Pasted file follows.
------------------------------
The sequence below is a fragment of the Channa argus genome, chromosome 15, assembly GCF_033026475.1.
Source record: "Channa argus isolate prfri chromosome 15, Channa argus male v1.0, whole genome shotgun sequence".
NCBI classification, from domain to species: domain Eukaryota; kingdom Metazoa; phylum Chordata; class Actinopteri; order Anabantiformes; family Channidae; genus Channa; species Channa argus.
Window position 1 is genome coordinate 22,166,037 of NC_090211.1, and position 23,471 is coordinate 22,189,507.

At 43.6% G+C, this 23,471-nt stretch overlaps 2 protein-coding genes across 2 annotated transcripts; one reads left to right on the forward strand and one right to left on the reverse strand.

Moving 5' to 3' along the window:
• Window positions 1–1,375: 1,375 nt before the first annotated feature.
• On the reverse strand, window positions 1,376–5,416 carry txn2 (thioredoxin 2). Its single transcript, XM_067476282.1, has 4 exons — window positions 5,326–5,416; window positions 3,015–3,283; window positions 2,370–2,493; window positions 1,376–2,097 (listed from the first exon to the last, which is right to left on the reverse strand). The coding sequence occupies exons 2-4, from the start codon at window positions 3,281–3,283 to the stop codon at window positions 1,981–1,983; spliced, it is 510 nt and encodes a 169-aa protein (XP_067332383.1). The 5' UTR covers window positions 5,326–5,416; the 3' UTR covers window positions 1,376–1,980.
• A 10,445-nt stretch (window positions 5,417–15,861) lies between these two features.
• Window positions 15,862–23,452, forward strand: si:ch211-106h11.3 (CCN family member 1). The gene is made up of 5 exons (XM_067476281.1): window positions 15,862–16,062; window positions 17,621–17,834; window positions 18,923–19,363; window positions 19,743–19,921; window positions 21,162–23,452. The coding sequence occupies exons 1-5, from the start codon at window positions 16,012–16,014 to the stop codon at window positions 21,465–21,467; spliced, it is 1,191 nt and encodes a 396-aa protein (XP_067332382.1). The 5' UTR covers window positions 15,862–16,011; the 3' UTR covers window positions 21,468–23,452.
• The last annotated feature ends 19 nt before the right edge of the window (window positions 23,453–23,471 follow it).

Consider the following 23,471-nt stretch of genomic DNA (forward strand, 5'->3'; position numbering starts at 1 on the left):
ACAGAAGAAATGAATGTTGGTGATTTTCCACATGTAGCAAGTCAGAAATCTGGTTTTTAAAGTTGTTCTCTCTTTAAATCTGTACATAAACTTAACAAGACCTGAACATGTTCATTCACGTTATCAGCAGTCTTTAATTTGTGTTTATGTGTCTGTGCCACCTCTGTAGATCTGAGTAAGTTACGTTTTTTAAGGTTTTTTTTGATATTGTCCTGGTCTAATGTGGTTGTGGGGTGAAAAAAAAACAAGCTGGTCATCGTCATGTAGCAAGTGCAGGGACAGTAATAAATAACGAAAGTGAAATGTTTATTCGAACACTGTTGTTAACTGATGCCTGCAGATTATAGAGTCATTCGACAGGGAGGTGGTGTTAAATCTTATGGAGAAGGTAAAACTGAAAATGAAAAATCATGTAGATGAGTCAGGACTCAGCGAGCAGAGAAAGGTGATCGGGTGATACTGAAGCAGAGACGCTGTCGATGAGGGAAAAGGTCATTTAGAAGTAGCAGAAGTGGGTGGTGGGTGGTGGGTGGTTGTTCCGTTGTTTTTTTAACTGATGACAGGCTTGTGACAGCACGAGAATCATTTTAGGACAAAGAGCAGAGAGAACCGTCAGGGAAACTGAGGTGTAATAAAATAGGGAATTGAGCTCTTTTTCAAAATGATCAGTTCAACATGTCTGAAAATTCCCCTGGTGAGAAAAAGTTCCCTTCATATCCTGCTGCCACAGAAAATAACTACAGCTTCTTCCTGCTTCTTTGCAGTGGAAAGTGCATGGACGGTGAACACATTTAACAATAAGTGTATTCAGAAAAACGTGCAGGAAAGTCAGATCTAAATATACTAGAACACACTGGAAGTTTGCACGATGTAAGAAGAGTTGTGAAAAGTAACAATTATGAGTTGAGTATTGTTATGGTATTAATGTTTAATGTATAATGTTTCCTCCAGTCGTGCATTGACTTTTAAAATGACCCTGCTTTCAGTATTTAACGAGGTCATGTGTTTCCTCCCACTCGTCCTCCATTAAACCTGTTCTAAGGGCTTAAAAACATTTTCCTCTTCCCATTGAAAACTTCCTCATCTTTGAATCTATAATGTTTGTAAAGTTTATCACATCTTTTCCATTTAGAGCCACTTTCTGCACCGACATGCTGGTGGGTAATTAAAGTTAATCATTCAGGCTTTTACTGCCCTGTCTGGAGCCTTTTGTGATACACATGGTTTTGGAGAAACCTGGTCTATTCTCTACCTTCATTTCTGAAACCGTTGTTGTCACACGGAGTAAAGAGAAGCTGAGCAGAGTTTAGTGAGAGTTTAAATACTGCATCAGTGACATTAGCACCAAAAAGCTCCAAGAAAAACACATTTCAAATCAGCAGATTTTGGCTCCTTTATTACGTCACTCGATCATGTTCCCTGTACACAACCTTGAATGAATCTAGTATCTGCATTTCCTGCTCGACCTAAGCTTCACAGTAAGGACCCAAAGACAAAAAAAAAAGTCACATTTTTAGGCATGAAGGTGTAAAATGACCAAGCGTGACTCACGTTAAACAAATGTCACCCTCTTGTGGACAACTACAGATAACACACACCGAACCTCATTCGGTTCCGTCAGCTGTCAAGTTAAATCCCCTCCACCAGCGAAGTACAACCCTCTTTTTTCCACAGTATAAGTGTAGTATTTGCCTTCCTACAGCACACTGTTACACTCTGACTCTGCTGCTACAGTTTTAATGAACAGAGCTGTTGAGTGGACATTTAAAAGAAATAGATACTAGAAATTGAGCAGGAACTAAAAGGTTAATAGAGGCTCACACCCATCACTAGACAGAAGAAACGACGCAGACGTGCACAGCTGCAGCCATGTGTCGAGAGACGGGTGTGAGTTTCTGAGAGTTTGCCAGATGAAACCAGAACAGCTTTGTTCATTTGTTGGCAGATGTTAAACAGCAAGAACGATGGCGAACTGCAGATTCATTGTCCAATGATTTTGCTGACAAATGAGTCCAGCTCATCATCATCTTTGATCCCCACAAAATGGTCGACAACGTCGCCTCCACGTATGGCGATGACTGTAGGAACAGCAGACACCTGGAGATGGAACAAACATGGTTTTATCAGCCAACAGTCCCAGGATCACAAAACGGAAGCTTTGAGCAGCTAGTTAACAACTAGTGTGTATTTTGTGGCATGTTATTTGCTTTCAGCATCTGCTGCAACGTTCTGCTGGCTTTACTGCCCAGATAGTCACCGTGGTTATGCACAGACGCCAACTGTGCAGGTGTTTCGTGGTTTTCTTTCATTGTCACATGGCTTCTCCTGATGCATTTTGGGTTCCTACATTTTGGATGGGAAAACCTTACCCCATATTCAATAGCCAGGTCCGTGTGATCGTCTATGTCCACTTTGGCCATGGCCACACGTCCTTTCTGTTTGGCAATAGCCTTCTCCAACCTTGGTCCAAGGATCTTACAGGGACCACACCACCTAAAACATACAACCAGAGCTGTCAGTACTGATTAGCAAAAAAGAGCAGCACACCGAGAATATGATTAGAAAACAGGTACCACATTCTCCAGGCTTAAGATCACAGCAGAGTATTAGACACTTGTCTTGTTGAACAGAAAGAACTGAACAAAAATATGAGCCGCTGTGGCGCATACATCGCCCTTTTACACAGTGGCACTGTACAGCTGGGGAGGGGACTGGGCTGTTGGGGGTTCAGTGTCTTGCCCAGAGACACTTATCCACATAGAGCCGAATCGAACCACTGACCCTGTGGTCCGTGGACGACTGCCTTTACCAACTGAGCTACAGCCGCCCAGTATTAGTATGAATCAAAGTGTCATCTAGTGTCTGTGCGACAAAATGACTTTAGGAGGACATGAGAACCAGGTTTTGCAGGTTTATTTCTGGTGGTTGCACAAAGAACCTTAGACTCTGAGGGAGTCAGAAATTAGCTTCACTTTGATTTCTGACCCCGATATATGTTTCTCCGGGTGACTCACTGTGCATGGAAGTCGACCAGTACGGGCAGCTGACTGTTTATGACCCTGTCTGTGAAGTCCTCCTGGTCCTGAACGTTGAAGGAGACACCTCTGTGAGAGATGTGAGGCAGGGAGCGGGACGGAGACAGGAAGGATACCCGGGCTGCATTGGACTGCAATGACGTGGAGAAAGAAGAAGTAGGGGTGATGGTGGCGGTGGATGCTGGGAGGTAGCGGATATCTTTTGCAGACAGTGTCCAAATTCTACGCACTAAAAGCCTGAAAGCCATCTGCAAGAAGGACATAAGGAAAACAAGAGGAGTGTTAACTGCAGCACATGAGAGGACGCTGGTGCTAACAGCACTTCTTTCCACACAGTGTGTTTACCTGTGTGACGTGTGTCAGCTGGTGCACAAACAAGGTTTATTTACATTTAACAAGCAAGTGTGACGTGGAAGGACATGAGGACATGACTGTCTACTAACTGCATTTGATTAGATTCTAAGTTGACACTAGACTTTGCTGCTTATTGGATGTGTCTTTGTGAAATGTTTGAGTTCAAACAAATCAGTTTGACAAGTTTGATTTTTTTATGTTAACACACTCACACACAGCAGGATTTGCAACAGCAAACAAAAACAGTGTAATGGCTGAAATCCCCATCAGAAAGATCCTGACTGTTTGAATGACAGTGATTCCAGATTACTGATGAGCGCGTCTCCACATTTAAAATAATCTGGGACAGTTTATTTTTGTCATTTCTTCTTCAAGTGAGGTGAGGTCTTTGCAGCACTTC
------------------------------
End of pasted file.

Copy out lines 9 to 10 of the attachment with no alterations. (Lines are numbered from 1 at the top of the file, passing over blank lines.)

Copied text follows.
• A 10,445-nt stretch (window positions 5,417–15,861) lies between these two features.
• Window positions 15,862–23,452, forward strand: si:ch211-106h11.3 (CCN family member 1). The gene is made up of 5 exons (XM_067476281.1): window positions 15,862–16,062; window positions 17,621–17,834; window positions 18,923–19,363; window positions 19,743–19,921; window positions 21,162–23,452. The coding sequence occupies exons 1-5, from the start codon at window positions 16,012–16,014 to the stop codon at window positions 21,465–21,467; spliced, it is 1,191 nt and encodes a 396-aa protein (XP_067332382.1). The 5' UTR covers window positions 15,862–16,011; the 3' UTR covers window positions 21,468–23,452.